By Anya Vanecek, Public Health Digital Campaigner, U.S. PIRG
Two years ago today (April 17th, 2013), a fertilizer plant explosion devastated West, Texas. Fifteen people died, including 12 volunteer firefighters. The blast demolished an apartment building and nursing home, and damaged three nearby schools. In the two years since, there have been over 350 other preventable chemical accidents.
To this day, the EPA has failed to take action to protect our communities from future preventable chemical disasters.
President Obama acted immediately, issuing an executive order that called for better safety and security standards for chemical facilities. “The handling and storage of chemicals present serious risks that must be addressed,” he noted. Yet, federal agencies’ response has been lethargic, at best. The EPA won’t begin rulemaking until September 2015 and they’ve set no date for completion.
Groups have called for a strong national rule requiring chemical facilities to use the safest cost-effective technology available. “Preventing chemical accidents isn’t rocket science,” said Carli Jensen, Toxics Program Coordinator for U.S. PIRG. “Chemical facilities simply need to switch to less dangerous alternatives. Some already have.”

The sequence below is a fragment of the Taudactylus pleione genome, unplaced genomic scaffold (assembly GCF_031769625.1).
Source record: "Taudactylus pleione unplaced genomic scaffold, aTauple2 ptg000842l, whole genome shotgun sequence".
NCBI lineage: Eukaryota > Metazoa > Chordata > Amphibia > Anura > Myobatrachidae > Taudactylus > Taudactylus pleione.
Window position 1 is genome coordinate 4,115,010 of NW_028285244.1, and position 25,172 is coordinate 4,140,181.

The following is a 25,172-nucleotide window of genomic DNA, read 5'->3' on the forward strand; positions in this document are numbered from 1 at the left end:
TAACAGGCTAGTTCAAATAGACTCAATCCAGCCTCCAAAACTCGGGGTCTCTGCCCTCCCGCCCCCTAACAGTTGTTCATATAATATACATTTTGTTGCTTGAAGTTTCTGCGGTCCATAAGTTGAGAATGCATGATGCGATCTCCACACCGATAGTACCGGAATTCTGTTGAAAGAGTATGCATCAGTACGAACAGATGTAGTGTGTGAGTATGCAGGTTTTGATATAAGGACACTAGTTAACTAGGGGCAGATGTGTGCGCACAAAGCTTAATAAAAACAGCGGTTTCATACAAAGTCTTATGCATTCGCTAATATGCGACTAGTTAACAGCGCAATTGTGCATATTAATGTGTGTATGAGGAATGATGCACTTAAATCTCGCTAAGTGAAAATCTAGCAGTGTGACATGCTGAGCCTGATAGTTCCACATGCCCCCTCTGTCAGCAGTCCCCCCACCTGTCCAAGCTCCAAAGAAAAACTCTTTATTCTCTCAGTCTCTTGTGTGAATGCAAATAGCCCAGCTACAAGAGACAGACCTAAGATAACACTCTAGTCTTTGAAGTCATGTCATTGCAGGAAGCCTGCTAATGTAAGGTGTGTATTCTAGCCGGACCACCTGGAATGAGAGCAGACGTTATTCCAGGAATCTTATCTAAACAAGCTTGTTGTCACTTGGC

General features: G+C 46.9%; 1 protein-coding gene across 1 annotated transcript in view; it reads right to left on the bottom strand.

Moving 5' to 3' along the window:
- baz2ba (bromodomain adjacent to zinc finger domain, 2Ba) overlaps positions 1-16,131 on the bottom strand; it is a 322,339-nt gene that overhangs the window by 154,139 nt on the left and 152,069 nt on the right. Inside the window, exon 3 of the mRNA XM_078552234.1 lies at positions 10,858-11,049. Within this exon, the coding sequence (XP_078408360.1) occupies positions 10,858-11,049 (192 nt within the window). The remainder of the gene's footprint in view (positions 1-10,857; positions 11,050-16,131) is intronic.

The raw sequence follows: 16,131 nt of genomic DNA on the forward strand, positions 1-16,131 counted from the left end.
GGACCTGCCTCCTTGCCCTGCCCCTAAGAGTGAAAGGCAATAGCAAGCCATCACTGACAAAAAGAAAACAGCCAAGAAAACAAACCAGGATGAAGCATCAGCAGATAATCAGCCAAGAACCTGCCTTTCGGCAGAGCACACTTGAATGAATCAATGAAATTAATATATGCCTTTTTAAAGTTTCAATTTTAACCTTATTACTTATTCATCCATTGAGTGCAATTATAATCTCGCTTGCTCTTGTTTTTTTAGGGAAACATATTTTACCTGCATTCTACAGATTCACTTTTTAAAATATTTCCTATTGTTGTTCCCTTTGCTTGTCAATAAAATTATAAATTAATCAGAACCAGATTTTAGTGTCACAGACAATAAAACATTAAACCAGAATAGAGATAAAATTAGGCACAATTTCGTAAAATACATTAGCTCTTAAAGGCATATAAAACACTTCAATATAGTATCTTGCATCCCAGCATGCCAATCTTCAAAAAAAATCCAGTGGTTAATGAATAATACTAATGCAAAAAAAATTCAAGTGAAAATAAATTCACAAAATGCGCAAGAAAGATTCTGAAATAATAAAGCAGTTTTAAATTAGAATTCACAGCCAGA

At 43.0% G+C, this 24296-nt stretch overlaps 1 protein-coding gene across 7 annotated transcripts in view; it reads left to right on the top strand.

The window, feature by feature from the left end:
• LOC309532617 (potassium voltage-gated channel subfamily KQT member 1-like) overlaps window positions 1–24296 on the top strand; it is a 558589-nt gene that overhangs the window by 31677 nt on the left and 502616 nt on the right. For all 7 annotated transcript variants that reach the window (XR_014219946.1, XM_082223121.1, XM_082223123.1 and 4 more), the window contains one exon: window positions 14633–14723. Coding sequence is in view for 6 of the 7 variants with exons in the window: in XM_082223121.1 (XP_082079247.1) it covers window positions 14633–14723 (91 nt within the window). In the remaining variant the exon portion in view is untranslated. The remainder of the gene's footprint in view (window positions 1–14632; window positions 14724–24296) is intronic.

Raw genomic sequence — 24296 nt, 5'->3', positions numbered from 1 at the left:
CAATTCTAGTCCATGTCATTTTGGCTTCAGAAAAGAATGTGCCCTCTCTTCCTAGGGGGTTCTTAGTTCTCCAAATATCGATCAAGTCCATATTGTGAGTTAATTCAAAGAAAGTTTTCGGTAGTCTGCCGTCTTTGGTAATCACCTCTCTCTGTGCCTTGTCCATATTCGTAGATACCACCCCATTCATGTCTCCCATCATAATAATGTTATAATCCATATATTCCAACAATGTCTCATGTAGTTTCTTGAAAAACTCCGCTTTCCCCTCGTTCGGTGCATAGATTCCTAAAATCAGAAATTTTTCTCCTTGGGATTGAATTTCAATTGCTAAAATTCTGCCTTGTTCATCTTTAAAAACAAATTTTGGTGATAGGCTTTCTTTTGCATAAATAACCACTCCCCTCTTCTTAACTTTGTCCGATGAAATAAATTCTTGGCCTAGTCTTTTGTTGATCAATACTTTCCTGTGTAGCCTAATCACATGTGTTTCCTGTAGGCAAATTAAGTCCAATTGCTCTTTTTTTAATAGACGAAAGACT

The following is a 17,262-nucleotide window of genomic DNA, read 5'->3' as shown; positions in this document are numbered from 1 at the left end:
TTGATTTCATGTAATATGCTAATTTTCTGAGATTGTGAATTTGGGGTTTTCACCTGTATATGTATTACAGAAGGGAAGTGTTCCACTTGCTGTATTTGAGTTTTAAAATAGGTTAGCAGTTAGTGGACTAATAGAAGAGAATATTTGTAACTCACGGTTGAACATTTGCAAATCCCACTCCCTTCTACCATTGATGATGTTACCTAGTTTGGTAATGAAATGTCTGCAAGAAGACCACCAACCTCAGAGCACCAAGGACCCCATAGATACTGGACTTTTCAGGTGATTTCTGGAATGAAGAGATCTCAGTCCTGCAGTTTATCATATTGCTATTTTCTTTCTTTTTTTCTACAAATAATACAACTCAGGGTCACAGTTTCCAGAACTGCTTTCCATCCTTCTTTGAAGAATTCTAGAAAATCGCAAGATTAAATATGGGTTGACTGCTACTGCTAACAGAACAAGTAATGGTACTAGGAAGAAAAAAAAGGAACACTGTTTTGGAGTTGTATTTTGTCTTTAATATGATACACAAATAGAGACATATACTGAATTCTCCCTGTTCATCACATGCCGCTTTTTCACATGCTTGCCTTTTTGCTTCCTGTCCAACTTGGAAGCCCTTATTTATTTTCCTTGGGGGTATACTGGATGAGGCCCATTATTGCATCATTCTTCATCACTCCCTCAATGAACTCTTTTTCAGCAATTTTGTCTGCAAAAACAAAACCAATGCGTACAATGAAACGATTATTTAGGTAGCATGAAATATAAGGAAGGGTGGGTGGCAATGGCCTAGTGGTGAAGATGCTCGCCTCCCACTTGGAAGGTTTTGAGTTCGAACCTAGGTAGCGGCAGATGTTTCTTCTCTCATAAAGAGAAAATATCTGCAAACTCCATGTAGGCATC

The voluntary safety standards set by the American Chemistry Council (ACC) and the Society of Chemical Manufacturers & Affiliates (SOCMA) aren’t enough to protect us, though. The ExxonMobil refinery explosion in Torrance, California this year and the deadly leak at DuPont’s LaPorte, Texas chemical plant in 2014 make that clear.
President Obama called switching to safer chemicals and procedures “common sense steps” to keep our communities safe. Why is the EPA still mulling that over?
“We need the EPA to work quickly to make a strong rule that protects our communities from dangerous chemical facilities,” said Carli. “Doing so will show that they’ve learned something from the West, Texas explosion and the 350 accidents since then.”
You can help. Please, sign our petition to the EPA asking them not to wait any longer to set the chemical safety rules we need to protect our community.